Watercolorist Sara Steele approaches her work as a sacred kind of play that follows her meandering curiosity. Her medium demands a respect for the accident. A meditative discipline, watercolor allows Steele to move with that which cannot be controlled. She understands its need to flow, guiding its intentions through discussion. Steele has said that in this conversation, one dialogue is of making, the other of looking. She sees color as a nutrient, is native to its fluidity, and empathizes with the medium.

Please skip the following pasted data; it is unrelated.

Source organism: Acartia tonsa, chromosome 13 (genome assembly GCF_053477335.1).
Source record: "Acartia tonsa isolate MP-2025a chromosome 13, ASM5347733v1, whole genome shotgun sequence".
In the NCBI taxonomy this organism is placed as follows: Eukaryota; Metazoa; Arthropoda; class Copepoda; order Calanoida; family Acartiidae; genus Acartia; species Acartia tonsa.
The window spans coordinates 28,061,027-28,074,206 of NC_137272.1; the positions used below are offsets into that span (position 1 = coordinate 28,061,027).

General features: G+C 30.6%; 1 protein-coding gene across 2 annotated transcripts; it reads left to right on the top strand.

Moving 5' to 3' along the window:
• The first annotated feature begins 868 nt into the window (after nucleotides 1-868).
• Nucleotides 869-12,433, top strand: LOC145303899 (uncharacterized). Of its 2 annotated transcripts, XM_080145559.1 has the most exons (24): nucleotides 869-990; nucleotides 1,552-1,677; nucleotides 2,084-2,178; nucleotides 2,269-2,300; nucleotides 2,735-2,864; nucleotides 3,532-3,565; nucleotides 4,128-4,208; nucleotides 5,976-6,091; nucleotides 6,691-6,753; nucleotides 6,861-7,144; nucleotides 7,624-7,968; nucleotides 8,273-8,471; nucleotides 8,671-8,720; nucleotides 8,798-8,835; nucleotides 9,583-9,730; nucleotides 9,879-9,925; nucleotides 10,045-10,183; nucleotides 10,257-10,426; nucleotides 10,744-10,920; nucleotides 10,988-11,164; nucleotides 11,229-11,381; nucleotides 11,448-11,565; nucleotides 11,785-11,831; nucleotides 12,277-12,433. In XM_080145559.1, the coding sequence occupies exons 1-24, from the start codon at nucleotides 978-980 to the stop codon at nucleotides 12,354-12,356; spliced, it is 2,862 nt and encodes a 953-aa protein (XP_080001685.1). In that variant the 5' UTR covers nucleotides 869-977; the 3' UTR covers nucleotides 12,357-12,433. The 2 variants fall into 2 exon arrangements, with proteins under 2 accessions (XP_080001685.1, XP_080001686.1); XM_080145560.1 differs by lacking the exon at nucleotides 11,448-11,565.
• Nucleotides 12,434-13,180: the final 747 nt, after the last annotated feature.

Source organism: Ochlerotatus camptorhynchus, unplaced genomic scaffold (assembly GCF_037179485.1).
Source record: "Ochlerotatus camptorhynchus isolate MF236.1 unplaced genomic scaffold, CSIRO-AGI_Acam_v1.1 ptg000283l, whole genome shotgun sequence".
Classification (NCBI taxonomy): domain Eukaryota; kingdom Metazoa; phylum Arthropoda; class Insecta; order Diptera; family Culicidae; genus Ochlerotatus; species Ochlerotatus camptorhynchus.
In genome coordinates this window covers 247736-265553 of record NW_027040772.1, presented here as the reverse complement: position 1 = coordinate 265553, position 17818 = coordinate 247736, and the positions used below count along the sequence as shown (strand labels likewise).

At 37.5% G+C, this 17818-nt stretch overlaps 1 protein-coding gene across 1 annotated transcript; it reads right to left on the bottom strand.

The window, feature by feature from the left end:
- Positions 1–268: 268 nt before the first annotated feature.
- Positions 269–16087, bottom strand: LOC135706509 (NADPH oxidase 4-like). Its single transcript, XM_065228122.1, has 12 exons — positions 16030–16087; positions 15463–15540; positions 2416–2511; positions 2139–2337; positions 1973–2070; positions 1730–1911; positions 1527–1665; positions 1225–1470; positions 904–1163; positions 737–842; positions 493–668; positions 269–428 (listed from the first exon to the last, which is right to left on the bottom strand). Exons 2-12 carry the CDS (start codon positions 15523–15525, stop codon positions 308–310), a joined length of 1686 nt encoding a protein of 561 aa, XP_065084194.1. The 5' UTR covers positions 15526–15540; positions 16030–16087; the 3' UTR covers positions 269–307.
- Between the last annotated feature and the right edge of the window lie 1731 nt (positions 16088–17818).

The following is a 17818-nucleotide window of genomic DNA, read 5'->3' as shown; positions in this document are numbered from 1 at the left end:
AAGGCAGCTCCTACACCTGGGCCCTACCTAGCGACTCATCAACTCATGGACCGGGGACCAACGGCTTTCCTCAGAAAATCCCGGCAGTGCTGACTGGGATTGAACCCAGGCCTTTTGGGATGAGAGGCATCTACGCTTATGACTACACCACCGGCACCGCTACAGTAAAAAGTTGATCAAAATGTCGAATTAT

Steele describes her art-making process as an amplification of her vision, an intimate exchange, and a seeing of the colors behind color. “Indigo is almost black at full strength, it’s a beautiful blue-gray when pale, and mixes well with other colors. It’s a mysterious pigment.” These words describe the painter herself, an auto-didact who is strong in vision and flexible in exploring subjects. She applies ecstatic, undivided attention to her work inviting viewers to drench themselves in color and light. Perhaps because of her subject matter, Steele is often described as the O’Keefe of her generation, but she sees her work as worlds apart.